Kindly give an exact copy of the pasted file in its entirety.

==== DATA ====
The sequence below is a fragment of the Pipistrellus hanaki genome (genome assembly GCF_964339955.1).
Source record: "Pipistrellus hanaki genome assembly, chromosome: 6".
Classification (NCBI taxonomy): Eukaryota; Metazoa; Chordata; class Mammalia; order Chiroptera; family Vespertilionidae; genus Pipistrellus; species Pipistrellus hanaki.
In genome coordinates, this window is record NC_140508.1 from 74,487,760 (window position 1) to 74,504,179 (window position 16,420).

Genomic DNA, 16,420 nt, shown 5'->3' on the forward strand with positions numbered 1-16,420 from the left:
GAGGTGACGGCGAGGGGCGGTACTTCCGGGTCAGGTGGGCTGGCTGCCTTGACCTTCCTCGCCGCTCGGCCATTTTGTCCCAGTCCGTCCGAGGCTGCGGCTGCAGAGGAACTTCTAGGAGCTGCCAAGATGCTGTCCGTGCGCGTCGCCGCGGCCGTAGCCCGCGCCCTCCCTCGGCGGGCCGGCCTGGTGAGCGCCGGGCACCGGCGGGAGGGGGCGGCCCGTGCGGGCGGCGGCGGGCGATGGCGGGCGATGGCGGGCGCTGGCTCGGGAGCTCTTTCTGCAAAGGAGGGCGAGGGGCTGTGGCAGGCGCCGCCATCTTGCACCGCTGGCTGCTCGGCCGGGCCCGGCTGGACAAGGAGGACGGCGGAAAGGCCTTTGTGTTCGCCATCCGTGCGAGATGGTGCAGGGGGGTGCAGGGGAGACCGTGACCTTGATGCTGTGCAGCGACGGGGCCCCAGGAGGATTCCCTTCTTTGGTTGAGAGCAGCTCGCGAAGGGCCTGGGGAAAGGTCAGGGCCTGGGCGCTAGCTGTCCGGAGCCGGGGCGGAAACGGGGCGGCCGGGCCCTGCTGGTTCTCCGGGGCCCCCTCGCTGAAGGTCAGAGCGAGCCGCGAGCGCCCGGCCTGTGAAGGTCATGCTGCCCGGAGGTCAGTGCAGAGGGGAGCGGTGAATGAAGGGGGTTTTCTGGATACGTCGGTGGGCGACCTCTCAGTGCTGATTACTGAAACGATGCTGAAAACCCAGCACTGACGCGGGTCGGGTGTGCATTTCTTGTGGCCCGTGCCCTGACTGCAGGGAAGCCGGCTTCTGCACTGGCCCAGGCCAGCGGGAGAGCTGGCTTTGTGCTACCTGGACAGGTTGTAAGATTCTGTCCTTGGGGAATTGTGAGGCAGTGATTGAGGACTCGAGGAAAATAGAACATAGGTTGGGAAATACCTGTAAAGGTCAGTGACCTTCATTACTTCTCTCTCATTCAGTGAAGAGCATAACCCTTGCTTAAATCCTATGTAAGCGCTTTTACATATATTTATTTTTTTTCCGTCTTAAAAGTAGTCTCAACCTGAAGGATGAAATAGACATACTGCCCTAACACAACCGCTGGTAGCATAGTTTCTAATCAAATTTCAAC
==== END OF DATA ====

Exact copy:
The sequence below is a fragment of the Pipistrellus hanaki genome (genome assembly GCF_964339955.1).
Source record: "Pipistrellus hanaki genome assembly, chromosome: 6".
Classification (NCBI taxonomy): Eukaryota; Metazoa; Chordata; class Mammalia; order Chiroptera; family Vespertilionidae; genus Pipistrellus; species Pipistrellus hanaki.
In genome coordinates, this window is record NC_140508.1 from 74,487,760 (window position 1) to 74,504,179 (window position 16,420).

Genomic DNA, 16,420 nt, shown 5'->3' on the forward strand with positions numbered 1-16,420 from the left:
GAGGTGACGGCGAGGGGCGGTACTTCCGGGTCAGGTGGGCTGGCTGCCTTGACCTTCCTCGCCGCTCGGCCATTTTGTCCCAGTCCGTCCGAGGCTGCGGCTGCAGAGGAACTTCTAGGAGCTGCCAAGATGCTGTCCGTGCGCGTCGCCGCGGCCGTAGCCCGCGCCCTCCCTCGGCGGGCCGGCCTGGTGAGCGCCGGGCACCGGCGGGAGGGGGCGGCCCGTGCGGGCGGCGGCGGGCGATGGCGGGCGATGGCGGGCGCTGGCTCGGGAGCTCTTTCTGCAAAGGAGGGCGAGGGGCTGTGGCAGGCGCCGCCATCTTGCACCGCTGGCTGCTCGGCCGGGCCCGGCTGGACAAGGAGGACGGCGGAAAGGCCTTTGTGTTCGCCATCCGTGCGAGATGGTGCAGGGGGGTGCAGGGGAGACCGTGACCTTGATGCTGTGCAGCGACGGGGCCCCAGGAGGATTCCCTTCTTTGGTTGAGAGCAGCTCGCGAAGGGCCTGGGGAAAGGTCAGGGCCTGGGCGCTAGCTGTCCGGAGCCGGGGCGGAAACGGGGCGGCCGGGCCCTGCTGGTTCTCCGGGGCCCCCTCGCTGAAGGTCAGAGCGAGCCGCGAGCGCCCGGCCTGTGAAGGTCATGCTGCCCGGAGGTCAGTGCAGAGGGGAGCGGTGAATGAAGGGGGTTTTCTGGATACGTCGGTGGGCGACCTCTCAGTGCTGATTACTGAAACGATGCTGAAAACCCAGCACTGACGCGGGTCGGGTGTGCATTTCTTGTGGCCCGTGCCCTGACTGCAGGGAAGCCGGCTTCTGCACTGGCCCAGGCCAGCGGGAGAGCTGGCTTTGTGCTACCTGGACAGGTTGTAAGATTCTGTCCTTGGGGAATTGTGAGGCAGTGATTGAGGACTCGAGGAAAATAGAACATAGGTTGGGAAATACCTGTAAAGGTCAGTGACCTTCATTACTTCTCTCTCATTCAGTGAAGAGCATAACCCTTGCTTAAATCCTATGTAAGCGCTTTTACATATATTTATTTTTTTTCCGTCTTAAAAGTAGTCTCAACCTGAAGGATGAAATAGACATACTGCCCTAACACAACCGCTGGTAGCATAGTTTCTAATCAAATTTCAAC